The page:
Jan. 8, 2013 -- An airport screener with the Transportation Security Administration at the Charlotte Douglas International Airport is the latest TSA officer to be fired for stealing from passengers, following an ongoing ABC News investigation into theft within the agency.
Reggie Edwards, 52, was charged with larceny under $50 after allegedly stealing $36 from a passenger's suitcase on New Year's Day.
"TSA does not tolerate theft and moved immediately to terminate this individual," said the TSA in a statement confirming Edwards' dismissal.
Edwards joins a growing list, now numbering nearly 400, of TSA officers to be fired for theft since the agency was incepted in 2003.
As part of the ABC News investigation, iPads were purposely left behind at airport security checkpoints at ten airports across the country, each of which had previously recorded thefts by TSA employees. An iPad left at the Orlando, Florida airport was then tracked, via the device's GPS tracking app, moving away from the airport. It was recovered at the home of a TSA agent who was later fired for theft.
Sen. Charles Schumer, D.-New York, has since urged the TSA to conduct random sting operations on its employees "to test whether TSA agents are acting in a trustworthy manner to protect passenger property."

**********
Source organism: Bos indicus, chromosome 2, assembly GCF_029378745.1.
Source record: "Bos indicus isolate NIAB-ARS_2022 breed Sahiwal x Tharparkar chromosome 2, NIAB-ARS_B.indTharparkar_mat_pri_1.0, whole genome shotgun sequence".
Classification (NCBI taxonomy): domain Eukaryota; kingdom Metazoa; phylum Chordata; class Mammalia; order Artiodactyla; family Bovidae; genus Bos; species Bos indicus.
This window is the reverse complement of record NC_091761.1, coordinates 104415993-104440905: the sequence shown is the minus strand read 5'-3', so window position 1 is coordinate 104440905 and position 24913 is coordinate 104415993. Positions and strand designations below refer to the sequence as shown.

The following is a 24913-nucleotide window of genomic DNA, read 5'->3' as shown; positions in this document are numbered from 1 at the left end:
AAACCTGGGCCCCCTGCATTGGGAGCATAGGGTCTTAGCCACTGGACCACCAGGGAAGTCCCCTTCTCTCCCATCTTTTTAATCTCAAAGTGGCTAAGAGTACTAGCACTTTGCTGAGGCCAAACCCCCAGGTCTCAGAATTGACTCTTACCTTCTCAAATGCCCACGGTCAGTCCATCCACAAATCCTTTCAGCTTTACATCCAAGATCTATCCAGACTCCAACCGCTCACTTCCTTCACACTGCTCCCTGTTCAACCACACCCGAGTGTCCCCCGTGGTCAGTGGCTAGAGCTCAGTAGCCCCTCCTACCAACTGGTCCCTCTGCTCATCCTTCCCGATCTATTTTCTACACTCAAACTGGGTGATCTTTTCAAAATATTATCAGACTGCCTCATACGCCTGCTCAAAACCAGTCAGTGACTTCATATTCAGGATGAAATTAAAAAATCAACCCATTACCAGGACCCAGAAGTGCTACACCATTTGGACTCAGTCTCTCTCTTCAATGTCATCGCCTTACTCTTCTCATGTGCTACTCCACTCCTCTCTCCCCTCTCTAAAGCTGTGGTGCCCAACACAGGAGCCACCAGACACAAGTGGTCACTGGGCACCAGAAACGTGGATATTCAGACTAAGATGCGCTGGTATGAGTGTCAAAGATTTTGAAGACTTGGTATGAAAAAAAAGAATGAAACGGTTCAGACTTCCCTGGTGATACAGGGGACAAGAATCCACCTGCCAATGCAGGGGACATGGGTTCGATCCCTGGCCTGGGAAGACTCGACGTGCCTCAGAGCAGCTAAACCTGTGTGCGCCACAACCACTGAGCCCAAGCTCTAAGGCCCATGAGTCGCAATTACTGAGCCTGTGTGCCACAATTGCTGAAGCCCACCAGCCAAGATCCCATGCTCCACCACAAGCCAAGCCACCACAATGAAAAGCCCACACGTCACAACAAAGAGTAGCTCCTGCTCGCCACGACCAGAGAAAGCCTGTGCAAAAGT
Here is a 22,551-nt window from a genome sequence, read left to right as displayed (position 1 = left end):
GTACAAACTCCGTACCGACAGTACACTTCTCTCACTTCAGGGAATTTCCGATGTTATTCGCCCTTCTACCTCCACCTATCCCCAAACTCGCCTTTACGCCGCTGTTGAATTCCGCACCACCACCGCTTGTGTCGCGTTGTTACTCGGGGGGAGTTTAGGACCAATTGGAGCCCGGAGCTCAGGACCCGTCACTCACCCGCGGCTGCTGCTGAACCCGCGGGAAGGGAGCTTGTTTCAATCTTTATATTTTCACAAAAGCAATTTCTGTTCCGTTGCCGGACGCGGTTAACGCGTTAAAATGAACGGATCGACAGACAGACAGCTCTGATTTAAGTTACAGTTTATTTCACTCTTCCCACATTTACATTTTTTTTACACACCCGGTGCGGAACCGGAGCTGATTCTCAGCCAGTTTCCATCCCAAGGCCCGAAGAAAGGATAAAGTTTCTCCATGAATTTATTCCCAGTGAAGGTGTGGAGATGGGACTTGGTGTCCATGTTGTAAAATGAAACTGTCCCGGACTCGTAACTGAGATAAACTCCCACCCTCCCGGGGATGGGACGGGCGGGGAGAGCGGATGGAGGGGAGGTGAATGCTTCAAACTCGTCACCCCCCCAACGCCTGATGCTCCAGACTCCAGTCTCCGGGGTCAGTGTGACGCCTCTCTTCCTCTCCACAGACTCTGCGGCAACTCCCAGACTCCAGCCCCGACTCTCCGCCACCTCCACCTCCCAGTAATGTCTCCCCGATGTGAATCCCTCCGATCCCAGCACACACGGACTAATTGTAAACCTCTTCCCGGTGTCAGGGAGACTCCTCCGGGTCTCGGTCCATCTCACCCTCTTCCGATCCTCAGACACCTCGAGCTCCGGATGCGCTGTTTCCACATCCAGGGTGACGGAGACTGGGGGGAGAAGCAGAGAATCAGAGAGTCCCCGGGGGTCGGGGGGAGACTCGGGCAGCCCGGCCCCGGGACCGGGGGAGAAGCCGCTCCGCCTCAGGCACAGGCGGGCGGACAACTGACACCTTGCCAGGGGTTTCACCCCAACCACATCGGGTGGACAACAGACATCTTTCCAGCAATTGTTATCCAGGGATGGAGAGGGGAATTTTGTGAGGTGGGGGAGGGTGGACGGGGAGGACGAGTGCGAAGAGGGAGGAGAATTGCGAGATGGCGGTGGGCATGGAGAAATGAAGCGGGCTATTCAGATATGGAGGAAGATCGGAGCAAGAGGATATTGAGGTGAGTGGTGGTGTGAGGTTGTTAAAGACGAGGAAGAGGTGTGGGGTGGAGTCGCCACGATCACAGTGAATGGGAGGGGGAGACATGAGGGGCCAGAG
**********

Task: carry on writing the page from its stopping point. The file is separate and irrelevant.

In December, TSA screener Sean Henry, 32, of New York's JFK airport was arrested after a sting operation conducted jointly by the TSA and the Port Authority Police Department allegedly caught Henry leaving the airport with two iPads that had been planted as part of the sting, as well as numerous other electronic devices allegedly taken from passengers. Figures released by the TSA in October after an ABC News Freedom of Information Act request showed that JFK ranked second among U.S. airports for firings of TSA employees due to alleged theft.
The TSA maintains that theft is not a widespread problem, saying the number of officers fired "represents less than one-half of one percent of officers that have been employed" by the agency.
But for some passengers who have had their personal belongings stolen, one officer stealing is one too many.
After his iPad disappeared from his checked luggage, Dallas businessman Dirk Wenzlaff used the device's Find Me app to tracked his iPad to TSA officer Clayton Dovel, who authorities said was found with at least five other stolen iPads when he was arrested.
"The TSA is a tough deal to deal with when you visit the airport," Wenzlaff told ABC News. "But to know they're stealing from you makes it even tougher."